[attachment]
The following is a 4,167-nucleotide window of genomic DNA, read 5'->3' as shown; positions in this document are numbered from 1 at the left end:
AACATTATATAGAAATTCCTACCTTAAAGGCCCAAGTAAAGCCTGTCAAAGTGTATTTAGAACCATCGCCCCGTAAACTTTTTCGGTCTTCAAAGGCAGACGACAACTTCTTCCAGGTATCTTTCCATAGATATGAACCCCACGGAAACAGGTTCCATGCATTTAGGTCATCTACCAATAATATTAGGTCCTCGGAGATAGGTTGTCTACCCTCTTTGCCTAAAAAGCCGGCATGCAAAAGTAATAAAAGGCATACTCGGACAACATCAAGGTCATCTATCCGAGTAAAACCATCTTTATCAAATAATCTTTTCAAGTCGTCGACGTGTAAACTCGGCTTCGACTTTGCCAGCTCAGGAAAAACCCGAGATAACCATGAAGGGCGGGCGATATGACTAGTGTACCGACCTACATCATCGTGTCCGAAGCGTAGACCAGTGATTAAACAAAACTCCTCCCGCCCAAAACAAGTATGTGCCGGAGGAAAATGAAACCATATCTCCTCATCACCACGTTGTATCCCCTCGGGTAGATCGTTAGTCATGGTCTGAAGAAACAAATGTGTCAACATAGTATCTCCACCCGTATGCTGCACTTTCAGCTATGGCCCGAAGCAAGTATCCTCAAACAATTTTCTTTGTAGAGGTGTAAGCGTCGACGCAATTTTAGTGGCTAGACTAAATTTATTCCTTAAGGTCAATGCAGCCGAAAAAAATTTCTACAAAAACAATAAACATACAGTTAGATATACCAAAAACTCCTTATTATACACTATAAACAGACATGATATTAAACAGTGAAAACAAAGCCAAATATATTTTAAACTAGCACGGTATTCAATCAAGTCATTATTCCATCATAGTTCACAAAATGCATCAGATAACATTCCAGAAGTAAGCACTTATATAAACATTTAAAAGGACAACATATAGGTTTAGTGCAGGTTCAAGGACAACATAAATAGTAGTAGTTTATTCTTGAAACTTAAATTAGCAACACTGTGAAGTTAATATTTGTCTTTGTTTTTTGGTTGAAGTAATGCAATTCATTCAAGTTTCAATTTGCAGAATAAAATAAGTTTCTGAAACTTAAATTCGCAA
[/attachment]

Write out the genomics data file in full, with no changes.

The following is a 4,167-nucleotide window of genomic DNA, read 5'->3' as shown; positions in this document are numbered from 1 at the left end:
AACATTATATAGAAATTCCTACCTTAAAGGCCCAAGTAAAGCCTGTCAAAGTGTATTTAGAACCATCGCCCCGTAAACTTTTTCGGTCTTCAAAGGCAGACGACAACTTCTTCCAGGTATCTTTCCATAGATATGAACCCCACGGAAACAGGTTCCATGCATTTAGGTCATCTACCAATAATATTAGGTCCTCGGAGATAGGTTGTCTACCCTCTTTGCCTAAAAAGCCGGCATGCAAAAGTAATAAAAGGCATACTCGGACAACATCAAGGTCATCTATCCGAGTAAAACCATCTTTATCAAATAATCTTTTCAAGTCGTCGACGTGTAAACTCGGCTTCGACTTTGCCAGCTCAGGAAAAACCCGAGATAACCATGAAGGGCGGGCGATATGACTAGTGTACCGACCTACATCATCGTGTCCGAAGCGTAGACCAGTGATTAAACAAAACTCCTCCCGCCCAAAACAAGTATGTGCCGGAGGAAAATGAAACCATATCTCCTCATCACCACGTTGTATCCCCTCGGGTAGATCGTTAGTCATGGTCTGAAGAAACAAATGTGTCAACATAGTATCTCCACCCGTATGCTGCACTTTCAGCTATGGCCCGAAGCAAGTATCCTCAAACAATTTTCTTTGTAGAGGTGTAAGCGTCGACGCAATTTTAGTGGCTAGACTAAATTTATTCCTTAAGGTCAATGCAGCCGAAAAAAATTTCTACAAAAACAATAAACATACAGTTAGATATACCAAAAACTCCTTATTATACACTATAAACAGACATGATATTAAACAGTGAAAACAAAGCCAAATATATTTTAAACTAGCACGGTATTCAATCAAGTCATTATTCCATCATAGTTCACAAAATGCATCAGATAACATTCCAGAAGTAAGCACTTATATAAACATTTAAAAGGACAACATATAGGTTTAGTGCAGGTTCAAGGACAACATAAATAGTAGTAGTTTATTCTTGAAACTTAAATTAGCAACACTGTGAAGTTAATATTTGTCTTTGTTTTTTGGTTGAAGTAATGCAATTCATTCAAGTTTCAATTTGCAGAATAAAATAAGTTTCTGAAACTTAAATTCGCAA